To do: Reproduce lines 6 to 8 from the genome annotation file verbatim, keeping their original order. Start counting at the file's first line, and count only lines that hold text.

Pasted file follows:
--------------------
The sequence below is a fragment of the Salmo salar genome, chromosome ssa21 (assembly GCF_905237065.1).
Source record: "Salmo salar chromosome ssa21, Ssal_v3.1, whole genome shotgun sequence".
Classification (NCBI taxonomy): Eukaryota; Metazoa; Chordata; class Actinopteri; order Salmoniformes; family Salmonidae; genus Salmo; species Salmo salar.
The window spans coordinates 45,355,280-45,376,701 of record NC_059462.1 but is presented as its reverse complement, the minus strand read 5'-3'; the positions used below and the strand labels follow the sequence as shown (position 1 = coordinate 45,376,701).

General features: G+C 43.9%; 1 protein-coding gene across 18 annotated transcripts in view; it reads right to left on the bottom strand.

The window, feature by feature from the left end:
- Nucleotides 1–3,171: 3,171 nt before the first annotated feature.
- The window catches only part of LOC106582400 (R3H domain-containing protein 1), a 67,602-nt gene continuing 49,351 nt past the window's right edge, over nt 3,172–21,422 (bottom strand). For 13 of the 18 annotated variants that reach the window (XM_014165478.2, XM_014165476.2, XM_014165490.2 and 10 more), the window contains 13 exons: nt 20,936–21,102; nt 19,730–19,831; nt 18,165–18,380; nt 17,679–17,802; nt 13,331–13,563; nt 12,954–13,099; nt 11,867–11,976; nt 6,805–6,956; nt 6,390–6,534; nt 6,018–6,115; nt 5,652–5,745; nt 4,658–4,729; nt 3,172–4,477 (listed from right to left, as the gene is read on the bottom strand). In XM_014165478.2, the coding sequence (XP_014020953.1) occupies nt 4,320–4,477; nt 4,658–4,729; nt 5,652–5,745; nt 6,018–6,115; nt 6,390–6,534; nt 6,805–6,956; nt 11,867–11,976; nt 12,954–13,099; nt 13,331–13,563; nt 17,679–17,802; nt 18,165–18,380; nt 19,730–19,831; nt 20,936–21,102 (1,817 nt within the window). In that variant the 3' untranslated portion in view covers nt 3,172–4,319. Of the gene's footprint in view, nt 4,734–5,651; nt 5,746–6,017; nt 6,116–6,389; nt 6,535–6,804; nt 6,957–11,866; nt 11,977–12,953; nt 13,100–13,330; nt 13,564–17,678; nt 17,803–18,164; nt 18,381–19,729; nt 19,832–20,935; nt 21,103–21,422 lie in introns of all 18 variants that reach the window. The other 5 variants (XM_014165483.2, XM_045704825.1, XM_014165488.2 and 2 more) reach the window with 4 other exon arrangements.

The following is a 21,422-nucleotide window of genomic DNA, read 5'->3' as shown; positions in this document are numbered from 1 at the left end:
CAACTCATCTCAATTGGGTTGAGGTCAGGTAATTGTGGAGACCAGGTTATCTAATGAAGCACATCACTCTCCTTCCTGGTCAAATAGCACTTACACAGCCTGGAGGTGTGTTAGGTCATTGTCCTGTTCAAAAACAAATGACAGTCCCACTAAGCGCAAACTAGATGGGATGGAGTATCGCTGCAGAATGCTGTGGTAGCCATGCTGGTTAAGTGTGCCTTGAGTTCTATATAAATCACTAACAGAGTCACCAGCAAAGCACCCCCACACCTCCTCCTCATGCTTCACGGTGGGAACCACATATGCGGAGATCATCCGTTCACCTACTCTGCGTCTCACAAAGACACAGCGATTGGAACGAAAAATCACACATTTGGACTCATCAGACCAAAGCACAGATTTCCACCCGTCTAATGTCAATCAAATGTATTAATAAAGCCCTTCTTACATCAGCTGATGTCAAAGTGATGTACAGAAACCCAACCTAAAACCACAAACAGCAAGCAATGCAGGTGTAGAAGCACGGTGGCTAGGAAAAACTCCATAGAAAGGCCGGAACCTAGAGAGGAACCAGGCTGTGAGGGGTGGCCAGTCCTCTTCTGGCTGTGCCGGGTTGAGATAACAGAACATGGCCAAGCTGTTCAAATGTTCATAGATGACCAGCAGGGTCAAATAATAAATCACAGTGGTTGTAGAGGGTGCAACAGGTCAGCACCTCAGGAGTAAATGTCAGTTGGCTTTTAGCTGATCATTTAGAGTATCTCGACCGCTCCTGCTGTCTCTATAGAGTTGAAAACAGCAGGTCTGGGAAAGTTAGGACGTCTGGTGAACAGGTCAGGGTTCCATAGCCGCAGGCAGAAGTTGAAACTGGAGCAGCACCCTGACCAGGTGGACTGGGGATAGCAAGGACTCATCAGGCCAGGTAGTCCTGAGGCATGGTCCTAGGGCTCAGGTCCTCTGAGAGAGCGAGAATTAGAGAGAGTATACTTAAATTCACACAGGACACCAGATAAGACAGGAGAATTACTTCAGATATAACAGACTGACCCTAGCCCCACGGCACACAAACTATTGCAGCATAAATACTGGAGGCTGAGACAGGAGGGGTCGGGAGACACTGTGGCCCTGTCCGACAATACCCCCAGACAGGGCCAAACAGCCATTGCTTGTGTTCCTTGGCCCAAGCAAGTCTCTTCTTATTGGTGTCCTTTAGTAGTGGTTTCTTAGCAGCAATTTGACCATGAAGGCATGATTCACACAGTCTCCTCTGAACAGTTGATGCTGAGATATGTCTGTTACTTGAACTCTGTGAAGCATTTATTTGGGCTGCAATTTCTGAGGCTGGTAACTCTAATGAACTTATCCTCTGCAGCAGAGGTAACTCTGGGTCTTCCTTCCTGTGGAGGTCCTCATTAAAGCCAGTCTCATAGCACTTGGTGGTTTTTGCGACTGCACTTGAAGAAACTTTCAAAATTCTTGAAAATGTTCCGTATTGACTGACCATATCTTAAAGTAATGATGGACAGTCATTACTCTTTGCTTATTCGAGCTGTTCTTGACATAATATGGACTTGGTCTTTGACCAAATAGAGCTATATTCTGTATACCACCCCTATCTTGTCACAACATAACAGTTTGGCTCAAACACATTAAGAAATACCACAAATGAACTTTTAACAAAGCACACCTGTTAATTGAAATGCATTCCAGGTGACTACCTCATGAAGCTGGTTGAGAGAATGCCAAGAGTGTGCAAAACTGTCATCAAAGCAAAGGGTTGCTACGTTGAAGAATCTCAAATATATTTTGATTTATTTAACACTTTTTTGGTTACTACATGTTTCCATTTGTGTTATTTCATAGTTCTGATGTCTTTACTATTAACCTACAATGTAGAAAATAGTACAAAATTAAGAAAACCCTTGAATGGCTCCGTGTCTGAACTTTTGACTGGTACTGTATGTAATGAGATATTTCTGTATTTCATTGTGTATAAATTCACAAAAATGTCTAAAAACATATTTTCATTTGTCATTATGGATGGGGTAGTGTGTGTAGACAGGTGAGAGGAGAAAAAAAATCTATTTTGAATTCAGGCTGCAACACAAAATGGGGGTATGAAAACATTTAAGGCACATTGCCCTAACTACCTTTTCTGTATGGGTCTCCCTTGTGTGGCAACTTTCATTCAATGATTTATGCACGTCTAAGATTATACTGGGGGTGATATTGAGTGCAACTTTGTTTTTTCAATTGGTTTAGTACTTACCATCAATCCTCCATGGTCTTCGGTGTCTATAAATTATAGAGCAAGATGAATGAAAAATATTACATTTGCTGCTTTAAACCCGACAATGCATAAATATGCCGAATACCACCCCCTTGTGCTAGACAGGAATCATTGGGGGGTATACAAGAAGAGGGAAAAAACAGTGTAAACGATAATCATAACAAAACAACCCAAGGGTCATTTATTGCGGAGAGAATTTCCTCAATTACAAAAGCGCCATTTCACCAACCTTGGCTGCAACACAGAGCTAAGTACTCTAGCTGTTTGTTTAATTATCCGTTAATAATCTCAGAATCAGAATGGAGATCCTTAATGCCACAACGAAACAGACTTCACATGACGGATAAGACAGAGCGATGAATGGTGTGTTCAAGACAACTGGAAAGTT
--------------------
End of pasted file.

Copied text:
The window, feature by feature from the left end:
- Nucleotides 1–3,171: 3,171 nt before the first annotated feature.
- The window catches only part of LOC106582400 (R3H domain-containing protein 1), a 67,602-nt gene continuing 49,351 nt past the window's right edge, over nt 3,172–21,422 (bottom strand). For 13 of the 18 annotated variants that reach the window (XM_014165478.2, XM_014165476.2, XM_014165490.2 and 10 more), the window contains 13 exons: nt 20,936–21,102; nt 19,730–19,831; nt 18,165–18,380; nt 17,679–17,802; nt 13,331–13,563; nt 12,954–13,099; nt 11,867–11,976; nt 6,805–6,956; nt 6,390–6,534; nt 6,018–6,115; nt 5,652–5,745; nt 4,658–4,729; nt 3,172–4,477 (listed from right to left, as the gene is read on the bottom strand). In XM_014165478.2, the coding sequence (XP_014020953.1) occupies nt 4,320–4,477; nt 4,658–4,729; nt 5,652–5,745; nt 6,018–6,115; nt 6,390–6,534; nt 6,805–6,956; nt 11,867–11,976; nt 12,954–13,099; nt 13,331–13,563; nt 17,679–17,802; nt 18,165–18,380; nt 19,730–19,831; nt 20,936–21,102 (1,817 nt within the window). In that variant the 3' untranslated portion in view covers nt 3,172–4,319. Of the gene's footprint in view, nt 4,734–5,651; nt 5,746–6,017; nt 6,116–6,389; nt 6,535–6,804; nt 6,957–11,866; nt 11,977–12,953; nt 13,100–13,330; nt 13,564–17,678; nt 17,803–18,164; nt 18,381–19,729; nt 19,832–20,935; nt 21,103–21,422 lie in introns of all 18 variants that reach the window. The other 5 variants (XM_014165483.2, XM_045704825.1, XM_014165488.2 and 2 more) reach the window with 4 other exon arrangements.